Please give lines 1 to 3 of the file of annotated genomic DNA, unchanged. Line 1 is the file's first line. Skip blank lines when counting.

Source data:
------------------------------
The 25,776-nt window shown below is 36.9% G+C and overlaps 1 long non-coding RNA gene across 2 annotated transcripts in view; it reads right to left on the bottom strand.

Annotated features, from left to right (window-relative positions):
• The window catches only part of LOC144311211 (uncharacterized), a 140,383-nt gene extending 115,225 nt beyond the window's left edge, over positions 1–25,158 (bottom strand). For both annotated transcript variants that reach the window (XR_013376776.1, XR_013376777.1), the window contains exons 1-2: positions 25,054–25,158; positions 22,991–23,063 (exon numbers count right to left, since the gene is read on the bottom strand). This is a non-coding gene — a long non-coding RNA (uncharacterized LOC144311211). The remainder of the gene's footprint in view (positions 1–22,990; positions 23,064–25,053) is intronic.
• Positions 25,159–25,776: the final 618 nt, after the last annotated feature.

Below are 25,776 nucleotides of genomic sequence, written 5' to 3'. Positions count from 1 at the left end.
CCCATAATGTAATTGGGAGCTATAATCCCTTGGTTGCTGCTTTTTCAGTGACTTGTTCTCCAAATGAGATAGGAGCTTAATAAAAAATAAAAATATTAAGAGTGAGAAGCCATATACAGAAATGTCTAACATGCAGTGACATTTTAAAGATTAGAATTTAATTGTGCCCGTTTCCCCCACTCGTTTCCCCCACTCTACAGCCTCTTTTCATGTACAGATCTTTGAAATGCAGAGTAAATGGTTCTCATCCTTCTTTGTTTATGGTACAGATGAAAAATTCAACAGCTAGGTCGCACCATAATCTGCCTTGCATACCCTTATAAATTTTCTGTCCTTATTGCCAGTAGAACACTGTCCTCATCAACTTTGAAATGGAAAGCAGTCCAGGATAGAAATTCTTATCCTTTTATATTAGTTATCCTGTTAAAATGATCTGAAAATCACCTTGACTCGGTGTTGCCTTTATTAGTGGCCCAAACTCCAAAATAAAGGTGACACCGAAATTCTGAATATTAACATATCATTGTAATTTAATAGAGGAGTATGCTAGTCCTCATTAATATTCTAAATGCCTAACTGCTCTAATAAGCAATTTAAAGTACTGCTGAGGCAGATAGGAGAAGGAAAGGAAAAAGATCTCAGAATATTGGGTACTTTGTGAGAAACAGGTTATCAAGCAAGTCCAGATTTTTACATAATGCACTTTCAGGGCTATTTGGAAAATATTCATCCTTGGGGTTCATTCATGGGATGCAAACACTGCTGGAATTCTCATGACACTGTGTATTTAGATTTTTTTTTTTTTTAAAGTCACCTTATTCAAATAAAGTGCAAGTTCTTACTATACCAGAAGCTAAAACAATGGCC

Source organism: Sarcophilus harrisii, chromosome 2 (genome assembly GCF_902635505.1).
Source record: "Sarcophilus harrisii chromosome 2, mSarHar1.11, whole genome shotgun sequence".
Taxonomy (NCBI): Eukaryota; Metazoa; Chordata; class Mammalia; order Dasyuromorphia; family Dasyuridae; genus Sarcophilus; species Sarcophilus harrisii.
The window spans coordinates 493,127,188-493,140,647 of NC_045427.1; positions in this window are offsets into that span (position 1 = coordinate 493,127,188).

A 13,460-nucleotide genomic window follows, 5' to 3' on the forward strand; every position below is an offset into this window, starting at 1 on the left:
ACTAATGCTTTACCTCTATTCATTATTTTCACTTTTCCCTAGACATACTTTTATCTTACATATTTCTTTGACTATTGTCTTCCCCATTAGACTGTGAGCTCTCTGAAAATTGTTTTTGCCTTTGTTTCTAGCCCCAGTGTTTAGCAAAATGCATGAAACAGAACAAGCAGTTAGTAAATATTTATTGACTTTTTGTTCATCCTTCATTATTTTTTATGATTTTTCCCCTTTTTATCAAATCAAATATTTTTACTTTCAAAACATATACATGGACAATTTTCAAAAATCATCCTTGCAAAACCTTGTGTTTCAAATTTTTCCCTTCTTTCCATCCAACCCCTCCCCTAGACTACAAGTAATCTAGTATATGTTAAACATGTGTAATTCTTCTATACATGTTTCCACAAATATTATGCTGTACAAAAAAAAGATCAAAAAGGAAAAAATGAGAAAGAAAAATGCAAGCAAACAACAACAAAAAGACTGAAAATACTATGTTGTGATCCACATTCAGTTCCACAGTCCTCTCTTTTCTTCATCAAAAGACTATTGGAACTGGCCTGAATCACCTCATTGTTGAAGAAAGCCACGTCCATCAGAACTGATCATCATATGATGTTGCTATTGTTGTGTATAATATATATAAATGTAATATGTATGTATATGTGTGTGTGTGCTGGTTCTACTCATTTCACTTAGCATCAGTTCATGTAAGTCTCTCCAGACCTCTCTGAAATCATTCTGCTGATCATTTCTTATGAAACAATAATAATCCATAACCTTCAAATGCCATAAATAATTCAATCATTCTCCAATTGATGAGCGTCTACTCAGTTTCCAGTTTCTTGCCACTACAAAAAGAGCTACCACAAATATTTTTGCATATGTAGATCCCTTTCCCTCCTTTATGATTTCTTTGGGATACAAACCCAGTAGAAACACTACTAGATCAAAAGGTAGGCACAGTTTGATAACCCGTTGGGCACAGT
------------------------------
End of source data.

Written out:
The 25,776-nt window shown below is 36.9% G+C and overlaps 1 long non-coding RNA gene across 2 annotated transcripts in view; it reads right to left on the bottom strand.

Annotated features, from left to right (window-relative positions):
• The window catches only part of LOC144311211 (uncharacterized), a 140,383-nt gene extending 115,225 nt beyond the window's left edge, over positions 1–25,158 (bottom strand). For both annotated transcript variants that reach the window (XR_013376776.1, XR_013376777.1), the window contains exons 1-2: positions 25,054–25,158; positions 22,991–23,063 (exon numbers count right to left, since the gene is read on the bottom strand). This is a non-coding gene — a long non-coding RNA (uncharacterized LOC144311211). The remainder of the gene's footprint in view (positions 1–22,990; positions 23,064–25,053) is intronic.